Addendum (upgraded from comments) Bill Higgins sent a further excellent link to a lovely image from Life magazine (see Picasa and the original in Google Books) of Boris Artzybasheff's 1956 painting of literary inhabitants of Mars. I have to admit I'm a literary philistine on this topic; I only recognised HG Wells' War of the Worlds Martians (and that from the graphic novel League of Extraordinary Gentlemen 2 rather than the Wells description). See the next post for more about the artist.

- Ray

Sunday, 4 July 2010

The Last Sentence

As part of an ongoing project to read all the works of Maxwell Gray (Mary Gleed Tuttiett), I just finished her novel The Last Sentence (serialised in 1892, published in three volumes by Heinemann in 1893, illustrated by Alfred Henke).

In brief, it concerns the events leading to the tragedy of an eminent judge forced to pass a death sentence on his own daughter by a secret first marriage when he was a young barrister.

All in all, it's a very readable novel, quite Hardyesque in its sometimes grotesque turns of fate, and it never goes entirely beyond the edge of believability. I am, however, not clear why Cecil's conflict of interest wouldn't be grounds for calling a mistrial. The scene of the judge dying after collapsing in court may well have been inspired by Thomas Noon Talfourd, an author and judge who died in 1854 after suffering an apoplectic fit while addressing the jury from the bench. The downside is that after reading more than a few Maxwell Gray novels, you start to spot leitmotifs such as the respectable central character tormented by a secret misdeed that comes back to bite him, and the feisty proto-feminist heroine with a trio of suitors (a Mary Sue if I ever saw one), and even locations (Mary Tuttiett had visited a few places such as Windermere before her lifelong incapacity, and her characters go there too). Unlike a number of her other novels, its setting isn't explicitly identifiable as the Isle of Wight, but the regional dialect and descriptions of a south-facing coastal location with a chalk down cut off by a sea cliff plausibly put "Swanbourne" as one of a number of manors somewhere slightly inland from Freshwater Bay or Alum Bay, either of which could be the coastal hamlet "Seagate" of which Cynthia thinks disparagingly:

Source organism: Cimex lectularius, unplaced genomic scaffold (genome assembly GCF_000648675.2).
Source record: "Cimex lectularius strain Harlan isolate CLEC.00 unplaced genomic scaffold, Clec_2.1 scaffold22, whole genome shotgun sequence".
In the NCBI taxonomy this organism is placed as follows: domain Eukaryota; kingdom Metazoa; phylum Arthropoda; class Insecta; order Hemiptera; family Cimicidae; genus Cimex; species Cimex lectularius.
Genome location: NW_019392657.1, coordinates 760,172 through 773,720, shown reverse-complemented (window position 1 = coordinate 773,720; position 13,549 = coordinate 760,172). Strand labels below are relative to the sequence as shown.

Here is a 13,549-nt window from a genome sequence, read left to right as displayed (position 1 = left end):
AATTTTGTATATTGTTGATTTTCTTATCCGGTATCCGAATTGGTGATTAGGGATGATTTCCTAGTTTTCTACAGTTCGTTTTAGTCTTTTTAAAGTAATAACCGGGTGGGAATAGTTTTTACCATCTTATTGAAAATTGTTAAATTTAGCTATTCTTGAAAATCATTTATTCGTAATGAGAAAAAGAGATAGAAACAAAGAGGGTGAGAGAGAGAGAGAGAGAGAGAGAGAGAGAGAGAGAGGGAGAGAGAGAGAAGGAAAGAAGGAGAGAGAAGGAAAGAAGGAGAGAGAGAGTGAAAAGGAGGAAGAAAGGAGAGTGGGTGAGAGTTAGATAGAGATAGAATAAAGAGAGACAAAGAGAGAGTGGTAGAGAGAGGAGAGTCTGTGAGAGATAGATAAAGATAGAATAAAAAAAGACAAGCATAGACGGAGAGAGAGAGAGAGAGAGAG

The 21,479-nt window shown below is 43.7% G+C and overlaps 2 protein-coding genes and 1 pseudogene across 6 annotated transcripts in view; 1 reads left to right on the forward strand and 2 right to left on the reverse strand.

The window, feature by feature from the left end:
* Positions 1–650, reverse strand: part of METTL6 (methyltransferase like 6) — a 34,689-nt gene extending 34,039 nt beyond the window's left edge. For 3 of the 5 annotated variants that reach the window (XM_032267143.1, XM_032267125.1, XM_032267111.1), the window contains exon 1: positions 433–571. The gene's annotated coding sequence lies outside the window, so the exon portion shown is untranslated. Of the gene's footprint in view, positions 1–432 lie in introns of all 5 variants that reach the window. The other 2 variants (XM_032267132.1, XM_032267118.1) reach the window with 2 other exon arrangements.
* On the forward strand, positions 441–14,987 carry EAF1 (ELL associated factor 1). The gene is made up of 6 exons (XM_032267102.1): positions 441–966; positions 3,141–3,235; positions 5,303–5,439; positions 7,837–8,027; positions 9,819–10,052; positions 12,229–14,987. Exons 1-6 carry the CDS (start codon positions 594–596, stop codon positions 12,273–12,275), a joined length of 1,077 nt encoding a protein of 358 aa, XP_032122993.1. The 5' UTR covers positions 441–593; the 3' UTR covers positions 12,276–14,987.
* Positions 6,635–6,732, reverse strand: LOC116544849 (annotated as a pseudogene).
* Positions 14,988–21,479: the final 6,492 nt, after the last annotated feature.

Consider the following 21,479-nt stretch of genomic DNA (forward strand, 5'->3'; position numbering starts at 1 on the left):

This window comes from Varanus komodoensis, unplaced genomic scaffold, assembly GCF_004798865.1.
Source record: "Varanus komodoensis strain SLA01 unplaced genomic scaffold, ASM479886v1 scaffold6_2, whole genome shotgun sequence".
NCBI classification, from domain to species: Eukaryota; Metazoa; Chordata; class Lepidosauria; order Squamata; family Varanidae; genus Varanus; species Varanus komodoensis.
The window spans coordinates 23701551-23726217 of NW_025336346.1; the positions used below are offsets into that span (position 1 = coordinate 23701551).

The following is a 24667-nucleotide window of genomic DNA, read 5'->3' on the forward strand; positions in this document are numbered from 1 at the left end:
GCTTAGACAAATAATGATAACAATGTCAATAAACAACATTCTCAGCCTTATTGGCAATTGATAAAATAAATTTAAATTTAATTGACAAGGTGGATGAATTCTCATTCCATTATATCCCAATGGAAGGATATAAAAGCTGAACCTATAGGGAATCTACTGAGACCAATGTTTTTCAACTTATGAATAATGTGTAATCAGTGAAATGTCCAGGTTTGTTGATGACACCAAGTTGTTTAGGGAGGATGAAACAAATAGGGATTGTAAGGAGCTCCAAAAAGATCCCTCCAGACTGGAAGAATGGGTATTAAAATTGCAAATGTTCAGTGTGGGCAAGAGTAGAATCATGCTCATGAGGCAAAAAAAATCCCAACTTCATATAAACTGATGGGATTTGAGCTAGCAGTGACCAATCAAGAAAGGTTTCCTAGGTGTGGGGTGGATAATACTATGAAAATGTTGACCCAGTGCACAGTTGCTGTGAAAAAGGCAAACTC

... the little watering-place the sudden up-springing of which on her father's land was the chief source of her wealth. The sight of this, too, vexed her. Shortly before her father's death certain plots of his land had been sold on building leases. Hence a ghastly row of jerry-built stucco villas, a focus of cheap-trippers, bathing-machines, nigger bands and other horrors.
(I suspect this is the author talking; a number of Maxwell Gray poems are similarly hostile to modernity, and she refers similarly to "the latter-day torment of mushroom villas" in another novel, The House of Hidden Treasure).

The Last Sentence is available on the Internet Archive (ID: lastsentence00hencgoog). It was filmed in 1917 (see the IMDb) with some wise changes in character names; the novel is overloaded with very similar C- names.

The Last Sentence is discussed in more detail in my book A Wren-like Note: the life and works of Maxwell Gray (Mary Gleed Tuttiett). See the official site,

- Ray